Emails are critical to all of us. Be it for personal or professional reasons, we rely on email to send sensitive information, confidential documents, and important messages. However, this convenience comes with its own risks, as emails can be intercepted, accessed, or hacked. To counteract these threats, understanding how to send encrypted emails is crucial.
In this article, our focus is on covering the basics of encryption and sending encrypted emails via one of the most popular email clients – Gmail.
Email encryption is a mechanism that converts the content of your email into unreadable text, making it accessible only to the intended recipient. This process ensures that even if someone intercepts your email, they cannot decipher its contents without the decryption key.
Essentially, it creates a secure envelope around your message, safeguarding it from prying eyes.
Emails often contain sensitive information such as personal details, financial data, or confidential business strategies. Without proper security measures, this information can be exposed.
Insecure emails lead to identity theft, data breaches, or privacy violations. Email encryption provides a shield against these threats, ensuring that your messages remain confidential and protected.
Yes, Gmail employs security measures to protect your emails. However, understanding the different layers of security is essential to grasp the full extent of protection Gmail offers.
Gmail uses a standard encryption method called Transport Layer Security (TLS) to secure emails in transit between Google's servers and your device. This encryption ensures that your messages are safe from eavesdropping during transmission.
However, it's essential to note that once the email reaches its destination, the level of security depends on the recipient's email provider. If the recipient's email service doesn't support TLS encryption, there's a potential vulnerability.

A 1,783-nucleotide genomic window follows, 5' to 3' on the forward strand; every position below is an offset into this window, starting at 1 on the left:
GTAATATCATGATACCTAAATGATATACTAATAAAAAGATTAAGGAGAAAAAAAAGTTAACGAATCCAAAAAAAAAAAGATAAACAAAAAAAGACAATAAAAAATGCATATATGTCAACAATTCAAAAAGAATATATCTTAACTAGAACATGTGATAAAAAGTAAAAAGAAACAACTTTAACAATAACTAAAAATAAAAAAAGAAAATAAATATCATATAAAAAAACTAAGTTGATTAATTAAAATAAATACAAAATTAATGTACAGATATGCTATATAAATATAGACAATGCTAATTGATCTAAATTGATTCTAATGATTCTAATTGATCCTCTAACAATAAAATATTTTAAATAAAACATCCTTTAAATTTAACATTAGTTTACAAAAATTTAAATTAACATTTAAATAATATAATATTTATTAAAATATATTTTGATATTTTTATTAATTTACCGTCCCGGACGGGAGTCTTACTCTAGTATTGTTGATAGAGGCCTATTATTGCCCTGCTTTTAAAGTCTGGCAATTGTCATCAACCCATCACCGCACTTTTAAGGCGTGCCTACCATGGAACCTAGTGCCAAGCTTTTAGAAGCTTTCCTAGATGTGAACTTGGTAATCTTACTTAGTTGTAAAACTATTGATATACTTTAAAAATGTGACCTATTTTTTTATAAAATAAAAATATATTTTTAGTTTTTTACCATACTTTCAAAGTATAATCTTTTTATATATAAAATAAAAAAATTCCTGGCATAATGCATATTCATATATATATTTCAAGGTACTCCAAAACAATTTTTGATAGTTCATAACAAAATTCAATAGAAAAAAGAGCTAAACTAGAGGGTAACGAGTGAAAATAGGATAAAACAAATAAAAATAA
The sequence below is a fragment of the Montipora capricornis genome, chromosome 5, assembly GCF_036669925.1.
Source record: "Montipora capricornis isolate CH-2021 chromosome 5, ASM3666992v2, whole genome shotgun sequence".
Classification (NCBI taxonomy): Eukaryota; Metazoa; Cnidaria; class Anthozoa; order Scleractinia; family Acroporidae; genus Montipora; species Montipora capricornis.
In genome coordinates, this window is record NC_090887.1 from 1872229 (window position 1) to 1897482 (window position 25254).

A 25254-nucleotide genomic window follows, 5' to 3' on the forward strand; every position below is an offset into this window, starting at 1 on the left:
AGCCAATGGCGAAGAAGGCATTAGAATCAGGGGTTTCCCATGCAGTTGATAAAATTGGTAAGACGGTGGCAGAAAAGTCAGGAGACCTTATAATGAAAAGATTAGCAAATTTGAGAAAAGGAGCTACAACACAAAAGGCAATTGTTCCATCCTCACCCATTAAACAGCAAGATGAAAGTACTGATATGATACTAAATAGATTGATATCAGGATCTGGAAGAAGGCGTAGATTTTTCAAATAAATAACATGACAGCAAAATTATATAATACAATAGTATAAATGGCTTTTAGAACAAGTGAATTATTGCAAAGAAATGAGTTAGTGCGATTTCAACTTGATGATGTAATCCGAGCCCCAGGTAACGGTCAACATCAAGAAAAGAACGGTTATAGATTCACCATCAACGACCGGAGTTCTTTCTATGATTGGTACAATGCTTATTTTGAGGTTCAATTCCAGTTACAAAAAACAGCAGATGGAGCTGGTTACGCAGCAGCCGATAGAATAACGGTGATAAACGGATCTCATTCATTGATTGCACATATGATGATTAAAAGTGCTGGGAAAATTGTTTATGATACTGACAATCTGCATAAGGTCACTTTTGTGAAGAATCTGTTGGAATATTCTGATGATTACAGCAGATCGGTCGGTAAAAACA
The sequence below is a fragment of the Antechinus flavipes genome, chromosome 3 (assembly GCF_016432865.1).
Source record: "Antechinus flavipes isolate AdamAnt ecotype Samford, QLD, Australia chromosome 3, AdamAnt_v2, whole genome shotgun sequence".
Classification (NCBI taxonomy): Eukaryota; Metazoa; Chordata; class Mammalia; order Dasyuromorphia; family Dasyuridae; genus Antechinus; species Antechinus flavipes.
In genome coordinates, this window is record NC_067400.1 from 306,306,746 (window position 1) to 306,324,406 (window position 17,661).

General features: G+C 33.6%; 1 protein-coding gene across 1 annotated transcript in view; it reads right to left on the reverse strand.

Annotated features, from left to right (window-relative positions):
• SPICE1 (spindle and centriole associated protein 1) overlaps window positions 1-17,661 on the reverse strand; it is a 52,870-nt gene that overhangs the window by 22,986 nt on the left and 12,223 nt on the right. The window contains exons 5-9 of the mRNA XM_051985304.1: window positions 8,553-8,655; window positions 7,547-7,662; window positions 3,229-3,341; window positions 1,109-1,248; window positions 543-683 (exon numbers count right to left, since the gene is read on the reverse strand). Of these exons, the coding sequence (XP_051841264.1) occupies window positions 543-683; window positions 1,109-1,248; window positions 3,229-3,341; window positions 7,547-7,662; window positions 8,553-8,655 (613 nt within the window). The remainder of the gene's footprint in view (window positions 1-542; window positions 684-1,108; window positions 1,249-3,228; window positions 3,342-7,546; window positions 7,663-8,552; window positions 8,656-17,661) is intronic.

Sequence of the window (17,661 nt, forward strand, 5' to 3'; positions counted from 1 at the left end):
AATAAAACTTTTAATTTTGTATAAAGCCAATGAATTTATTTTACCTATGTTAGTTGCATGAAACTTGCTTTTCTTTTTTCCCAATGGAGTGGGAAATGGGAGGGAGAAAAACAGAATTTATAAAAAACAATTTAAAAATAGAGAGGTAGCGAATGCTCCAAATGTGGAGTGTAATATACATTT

But if you want to be sure your email is delivered safely over the internet, opt for an email security tool like RMail. Its advanced technology detects the recipients' security layer and chooses the correct encryption method. If the recipient doesn't have a TLS layer, RMail delivers the mail bound in a 265-bit password-protected envelope so only the receiver can access it with a secret code.
For the utmost security and privacy, Gmail offers end-to-end encryption through its "Confidential Mode."
While this feature gives the ability to delete the data or information, it still can be intercepted when it's alive on the web or in transit or even more sophisticatedly being eavesdropped on.
RMail turns your email into an ultra-protected packet of the message and keeps it away from targeted cybercrimes like BEC (Business Email Compromise) or eavesdropping attacks. It also provides insights and court-admissible proof of record that depicts encryption, delivery, and viewing.
Gmail's encryption methods, including TLS and Confidential Mode, provide robust security. However, no system is entirely immune to vulnerabilities, so it's essential to stay vigilant and employ best practices for email security.
While you can use Confidential Mode for most emails, some restrictions apply. You cannot use it for emails sent through POP or IMAP email clients, and recipients must have a Gmail or Google Workspace account to open emails sent in Confidential Mode.
If you forget the passcode, you can click on the "Forgot passcode" link in the email. Google will then send a new passcode to the recipient's email address.